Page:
Protecting building materials from damage reduces waste while helping to maintain the structural integrity once the materials are installed.
In this article, we will share 17 tips for properly handling and storing building materials from the experts at our trusted building materials store.
1. Store similar materials together
By keeping similar materials together, you ensure each category is safely stored in a suitable environment. Environmental conditions are critical to protect building materials.
For example, something porous, such as lumber, is vulnerable to damp conditions as it will absorb water and damage the wood. By understanding the conditions required to optimize material lifespan, you can create safe storage areas based on categories of materials.
2. Store lumber in a dry area
As mentioned in our previous example, lumber requires a dry storage area and air circulation to prevent damage from moisture. Therefore, never place lumber directly on the ground or floor. Instead, place lumber on staggered bricks or palettes that allow for airflow that helps keep wood dry.
3. Prevent lumber from bowing
Stack wood horizontally to increase air circulation. Ideally, horizontal storage racks are recommended as this raises wood off the floor, keeps wood stacked properly, and also avoids the risk of bowing.
4. Prevent tile cracks
Most tiling will withstand almost any environmental conditions. However, to prevent the risk of cracking, it is best to stack tiles on their side instead of laying individual tiles or boxes flat.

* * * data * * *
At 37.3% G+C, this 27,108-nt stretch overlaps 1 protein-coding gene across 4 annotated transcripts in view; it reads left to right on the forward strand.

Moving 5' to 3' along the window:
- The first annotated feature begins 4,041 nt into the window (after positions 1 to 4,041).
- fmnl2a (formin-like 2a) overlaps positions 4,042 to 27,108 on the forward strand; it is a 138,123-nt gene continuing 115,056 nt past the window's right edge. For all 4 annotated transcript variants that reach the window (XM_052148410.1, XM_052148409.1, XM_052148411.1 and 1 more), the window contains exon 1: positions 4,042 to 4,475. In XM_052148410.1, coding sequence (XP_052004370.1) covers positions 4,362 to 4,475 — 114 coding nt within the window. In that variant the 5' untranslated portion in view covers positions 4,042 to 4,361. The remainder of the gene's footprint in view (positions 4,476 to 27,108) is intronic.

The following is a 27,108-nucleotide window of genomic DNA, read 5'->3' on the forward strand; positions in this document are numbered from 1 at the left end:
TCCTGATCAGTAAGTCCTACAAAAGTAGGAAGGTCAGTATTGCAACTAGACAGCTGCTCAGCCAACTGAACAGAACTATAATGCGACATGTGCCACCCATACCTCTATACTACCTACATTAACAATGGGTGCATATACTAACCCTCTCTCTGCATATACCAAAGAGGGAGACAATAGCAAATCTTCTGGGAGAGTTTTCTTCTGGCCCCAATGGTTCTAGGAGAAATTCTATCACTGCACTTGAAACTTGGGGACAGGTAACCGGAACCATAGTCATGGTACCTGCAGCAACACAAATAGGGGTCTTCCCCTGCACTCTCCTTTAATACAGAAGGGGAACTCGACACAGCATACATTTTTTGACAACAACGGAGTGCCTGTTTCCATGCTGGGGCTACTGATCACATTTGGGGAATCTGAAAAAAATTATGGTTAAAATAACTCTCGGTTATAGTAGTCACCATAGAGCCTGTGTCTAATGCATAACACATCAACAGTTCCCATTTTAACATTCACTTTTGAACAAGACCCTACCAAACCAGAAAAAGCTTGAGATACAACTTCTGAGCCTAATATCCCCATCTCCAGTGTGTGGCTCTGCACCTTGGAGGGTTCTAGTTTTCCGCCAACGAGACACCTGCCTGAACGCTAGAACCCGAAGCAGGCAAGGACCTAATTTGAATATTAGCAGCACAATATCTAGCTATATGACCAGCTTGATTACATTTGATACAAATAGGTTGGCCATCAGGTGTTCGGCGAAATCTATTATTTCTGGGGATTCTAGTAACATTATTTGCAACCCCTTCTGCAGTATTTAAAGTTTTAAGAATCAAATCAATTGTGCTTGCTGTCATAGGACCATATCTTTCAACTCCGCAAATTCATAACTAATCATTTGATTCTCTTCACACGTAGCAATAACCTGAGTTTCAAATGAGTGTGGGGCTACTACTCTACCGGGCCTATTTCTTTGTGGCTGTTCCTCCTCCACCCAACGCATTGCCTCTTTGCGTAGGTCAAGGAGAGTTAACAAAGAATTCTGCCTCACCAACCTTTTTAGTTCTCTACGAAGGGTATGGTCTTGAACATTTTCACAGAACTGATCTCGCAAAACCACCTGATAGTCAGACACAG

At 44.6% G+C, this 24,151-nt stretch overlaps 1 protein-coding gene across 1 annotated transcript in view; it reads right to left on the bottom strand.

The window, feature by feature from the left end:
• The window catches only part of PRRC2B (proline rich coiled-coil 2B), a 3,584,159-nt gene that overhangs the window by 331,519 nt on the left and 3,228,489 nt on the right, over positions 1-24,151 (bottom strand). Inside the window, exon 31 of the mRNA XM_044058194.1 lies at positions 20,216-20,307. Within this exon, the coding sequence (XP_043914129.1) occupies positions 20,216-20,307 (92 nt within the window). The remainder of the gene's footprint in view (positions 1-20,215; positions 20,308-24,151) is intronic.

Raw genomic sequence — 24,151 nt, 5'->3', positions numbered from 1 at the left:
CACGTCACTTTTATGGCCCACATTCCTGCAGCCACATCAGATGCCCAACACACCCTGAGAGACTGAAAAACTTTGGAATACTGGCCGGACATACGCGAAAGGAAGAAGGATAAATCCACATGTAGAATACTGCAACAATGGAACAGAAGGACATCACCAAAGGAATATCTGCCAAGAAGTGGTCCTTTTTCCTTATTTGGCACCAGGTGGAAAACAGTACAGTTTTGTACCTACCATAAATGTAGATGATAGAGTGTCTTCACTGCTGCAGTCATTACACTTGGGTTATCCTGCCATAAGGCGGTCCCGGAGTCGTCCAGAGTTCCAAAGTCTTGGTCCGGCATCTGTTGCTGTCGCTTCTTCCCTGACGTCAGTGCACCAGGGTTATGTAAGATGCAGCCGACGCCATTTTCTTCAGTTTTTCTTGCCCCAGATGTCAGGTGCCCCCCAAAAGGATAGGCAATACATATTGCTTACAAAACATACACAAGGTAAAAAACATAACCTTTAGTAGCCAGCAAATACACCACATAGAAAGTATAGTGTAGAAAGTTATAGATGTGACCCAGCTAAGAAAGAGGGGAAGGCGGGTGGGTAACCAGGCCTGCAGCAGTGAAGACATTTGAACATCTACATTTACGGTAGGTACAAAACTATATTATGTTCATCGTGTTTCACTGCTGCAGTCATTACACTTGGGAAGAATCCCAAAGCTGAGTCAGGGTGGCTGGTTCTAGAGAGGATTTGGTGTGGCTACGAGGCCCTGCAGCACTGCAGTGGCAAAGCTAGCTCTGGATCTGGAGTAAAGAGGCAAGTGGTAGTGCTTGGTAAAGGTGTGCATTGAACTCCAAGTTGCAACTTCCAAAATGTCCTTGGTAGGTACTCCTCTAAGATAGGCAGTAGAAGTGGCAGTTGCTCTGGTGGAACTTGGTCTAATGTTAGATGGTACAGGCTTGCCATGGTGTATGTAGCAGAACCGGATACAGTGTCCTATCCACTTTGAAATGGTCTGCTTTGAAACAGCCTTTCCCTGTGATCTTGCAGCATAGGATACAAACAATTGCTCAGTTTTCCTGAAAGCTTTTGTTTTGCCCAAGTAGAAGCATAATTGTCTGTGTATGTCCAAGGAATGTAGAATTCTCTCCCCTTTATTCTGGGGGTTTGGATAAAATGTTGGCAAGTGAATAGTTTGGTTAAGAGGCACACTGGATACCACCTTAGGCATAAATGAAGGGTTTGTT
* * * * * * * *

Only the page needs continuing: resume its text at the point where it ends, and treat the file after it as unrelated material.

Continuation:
5. Keep cement completely dry
Cement requires zero moisture until use. Storage options for cement are extremely limited. Never store cement outdoors. Even if you try to protect it using a waterproof tarp, dampness can seep into the bags, causing it to clump.
Instead, choose a dry room with excellent ventilation, keeping the sacks of cement a few feet away from walls and above floors.
6. Reduce water exposure for bricks
The nature of bricks prepares them for outdoor exposure, making them easier to store than most materials. Despite being weather-resistant, it still helps to store them on a tarp instead of the bare ground and cover them to reduce water exposure.
7. Avoid outdoor storage for paint
Paint requires a temperature between 50 and 75 degrees Fahrenheit, which often means outdoor storage is not recommended. Even storage in a shed can expose paint to undesirable temperatures, which impacts its consistency.
Store paint in a cool, dry area. Don’t expose it to extreme temperatures or direct sunlight. Cover the surface with plastic wrap before resealing the lid to keep it in good condition for future use.
8. Follow the manufacturer’s storage recommendations
Reading the manufacturer’s storage recommendations is crucial to avoid any potential damage to the materials. While natural materials like stone and wood may not come with specific storage instructions, many other materials have storage recommendations listed on their labels.
Following these instructions can extend the lifespan of the materials. Moreover, adhering to the storage instructions can also protect the warranty for many products, saving you from unnecessary expenses in the long run.
If you’re ever unsure about the best way to store materials, get in touch with a building materials store like Yvon Building Supply. One of our experts will be happy to discuss the best storage options for every type of building material.
9. Invest in a storage area
If you don’t have storage available, it is worth investing in a storage facility, especially if you tend to purchase building materials in bulk. The storage should be completely waterproof and ideally offer climate control to provide the best protection for your building materials.